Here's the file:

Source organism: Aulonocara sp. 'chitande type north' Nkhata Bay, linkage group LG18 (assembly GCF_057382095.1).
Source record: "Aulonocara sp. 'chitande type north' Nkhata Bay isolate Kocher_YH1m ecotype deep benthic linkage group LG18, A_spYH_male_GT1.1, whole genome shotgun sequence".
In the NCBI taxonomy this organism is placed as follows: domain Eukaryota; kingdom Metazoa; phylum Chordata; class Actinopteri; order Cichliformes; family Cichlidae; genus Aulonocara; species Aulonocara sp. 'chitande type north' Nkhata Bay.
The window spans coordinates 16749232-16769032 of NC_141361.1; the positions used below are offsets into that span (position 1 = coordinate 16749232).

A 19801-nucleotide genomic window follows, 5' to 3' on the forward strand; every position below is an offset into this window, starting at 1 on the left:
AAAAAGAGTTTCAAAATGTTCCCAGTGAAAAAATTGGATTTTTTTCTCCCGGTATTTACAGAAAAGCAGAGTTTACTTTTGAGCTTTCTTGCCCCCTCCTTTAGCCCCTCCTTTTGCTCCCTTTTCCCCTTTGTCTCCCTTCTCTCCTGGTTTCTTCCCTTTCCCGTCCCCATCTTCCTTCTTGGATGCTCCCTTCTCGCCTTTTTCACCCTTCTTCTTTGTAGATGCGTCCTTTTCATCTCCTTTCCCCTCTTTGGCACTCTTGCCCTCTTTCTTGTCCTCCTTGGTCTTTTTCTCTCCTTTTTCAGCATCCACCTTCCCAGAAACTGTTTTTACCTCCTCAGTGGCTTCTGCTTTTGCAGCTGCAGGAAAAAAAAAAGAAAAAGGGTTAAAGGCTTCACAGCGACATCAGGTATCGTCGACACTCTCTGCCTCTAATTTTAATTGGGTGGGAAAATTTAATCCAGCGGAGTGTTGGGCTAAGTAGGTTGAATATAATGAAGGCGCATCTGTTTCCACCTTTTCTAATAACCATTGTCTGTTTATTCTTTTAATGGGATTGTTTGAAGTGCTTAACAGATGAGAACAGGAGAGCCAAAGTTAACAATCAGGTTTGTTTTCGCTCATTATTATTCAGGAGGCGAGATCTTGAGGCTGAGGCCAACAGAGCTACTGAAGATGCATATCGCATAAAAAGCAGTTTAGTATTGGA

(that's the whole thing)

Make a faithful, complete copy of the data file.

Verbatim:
Source organism: Aulonocara sp. 'chitande type north' Nkhata Bay, linkage group LG18 (assembly GCF_057382095.1).
Source record: "Aulonocara sp. 'chitande type north' Nkhata Bay isolate Kocher_YH1m ecotype deep benthic linkage group LG18, A_spYH_male_GT1.1, whole genome shotgun sequence".
In the NCBI taxonomy this organism is placed as follows: domain Eukaryota; kingdom Metazoa; phylum Chordata; class Actinopteri; order Cichliformes; family Cichlidae; genus Aulonocara; species Aulonocara sp. 'chitande type north' Nkhata Bay.
The window spans coordinates 16749232-16769032 of NC_141361.1; the positions used below are offsets into that span (position 1 = coordinate 16749232).

A 19801-nucleotide genomic window follows, 5' to 3' on the forward strand; every position below is an offset into this window, starting at 1 on the left:
AAAAAGAGTTTCAAAATGTTCCCAGTGAAAAAATTGGATTTTTTTCTCCCGGTATTTACAGAAAAGCAGAGTTTACTTTTGAGCTTTCTTGCCCCCTCCTTTAGCCCCTCCTTTTGCTCCCTTTTCCCCTTTGTCTCCCTTCTCTCCTGGTTTCTTCCCTTTCCCGTCCCCATCTTCCTTCTTGGATGCTCCCTTCTCGCCTTTTTCACCCTTCTTCTTTGTAGATGCGTCCTTTTCATCTCCTTTCCCCTCTTTGGCACTCTTGCCCTCTTTCTTGTCCTCCTTGGTCTTTTTCTCTCCTTTTTCAGCATCCACCTTCCCAGAAACTGTTTTTACCTCCTCAGTGGCTTCTGCTTTTGCAGCTGCAGGAAAAAAAAAAGAAAAAGGGTTAAAGGCTTCACAGCGACATCAGGTATCGTCGACACTCTCTGCCTCTAATTTTAATTGGGTGGGAAAATTTAATCCAGCGGAGTGTTGGGCTAAGTAGGTTGAATATAATGAAGGCGCATCTGTTTCCACCTTTTCTAATAACCATTGTCTGTTTATTCTTTTAATGGGATTGTTTGAAGTGCTTAACAGATGAGAACAGGAGAGCCAAAGTTAACAATCAGGTTTGTTTTCGCTCATTATTATTCAGGAGGCGAGATCTTGAGGCTGAGGCCAACAGAGCTACTGAAGATGCATATCGCATAAAAAGCAGTTTAGTATTGGA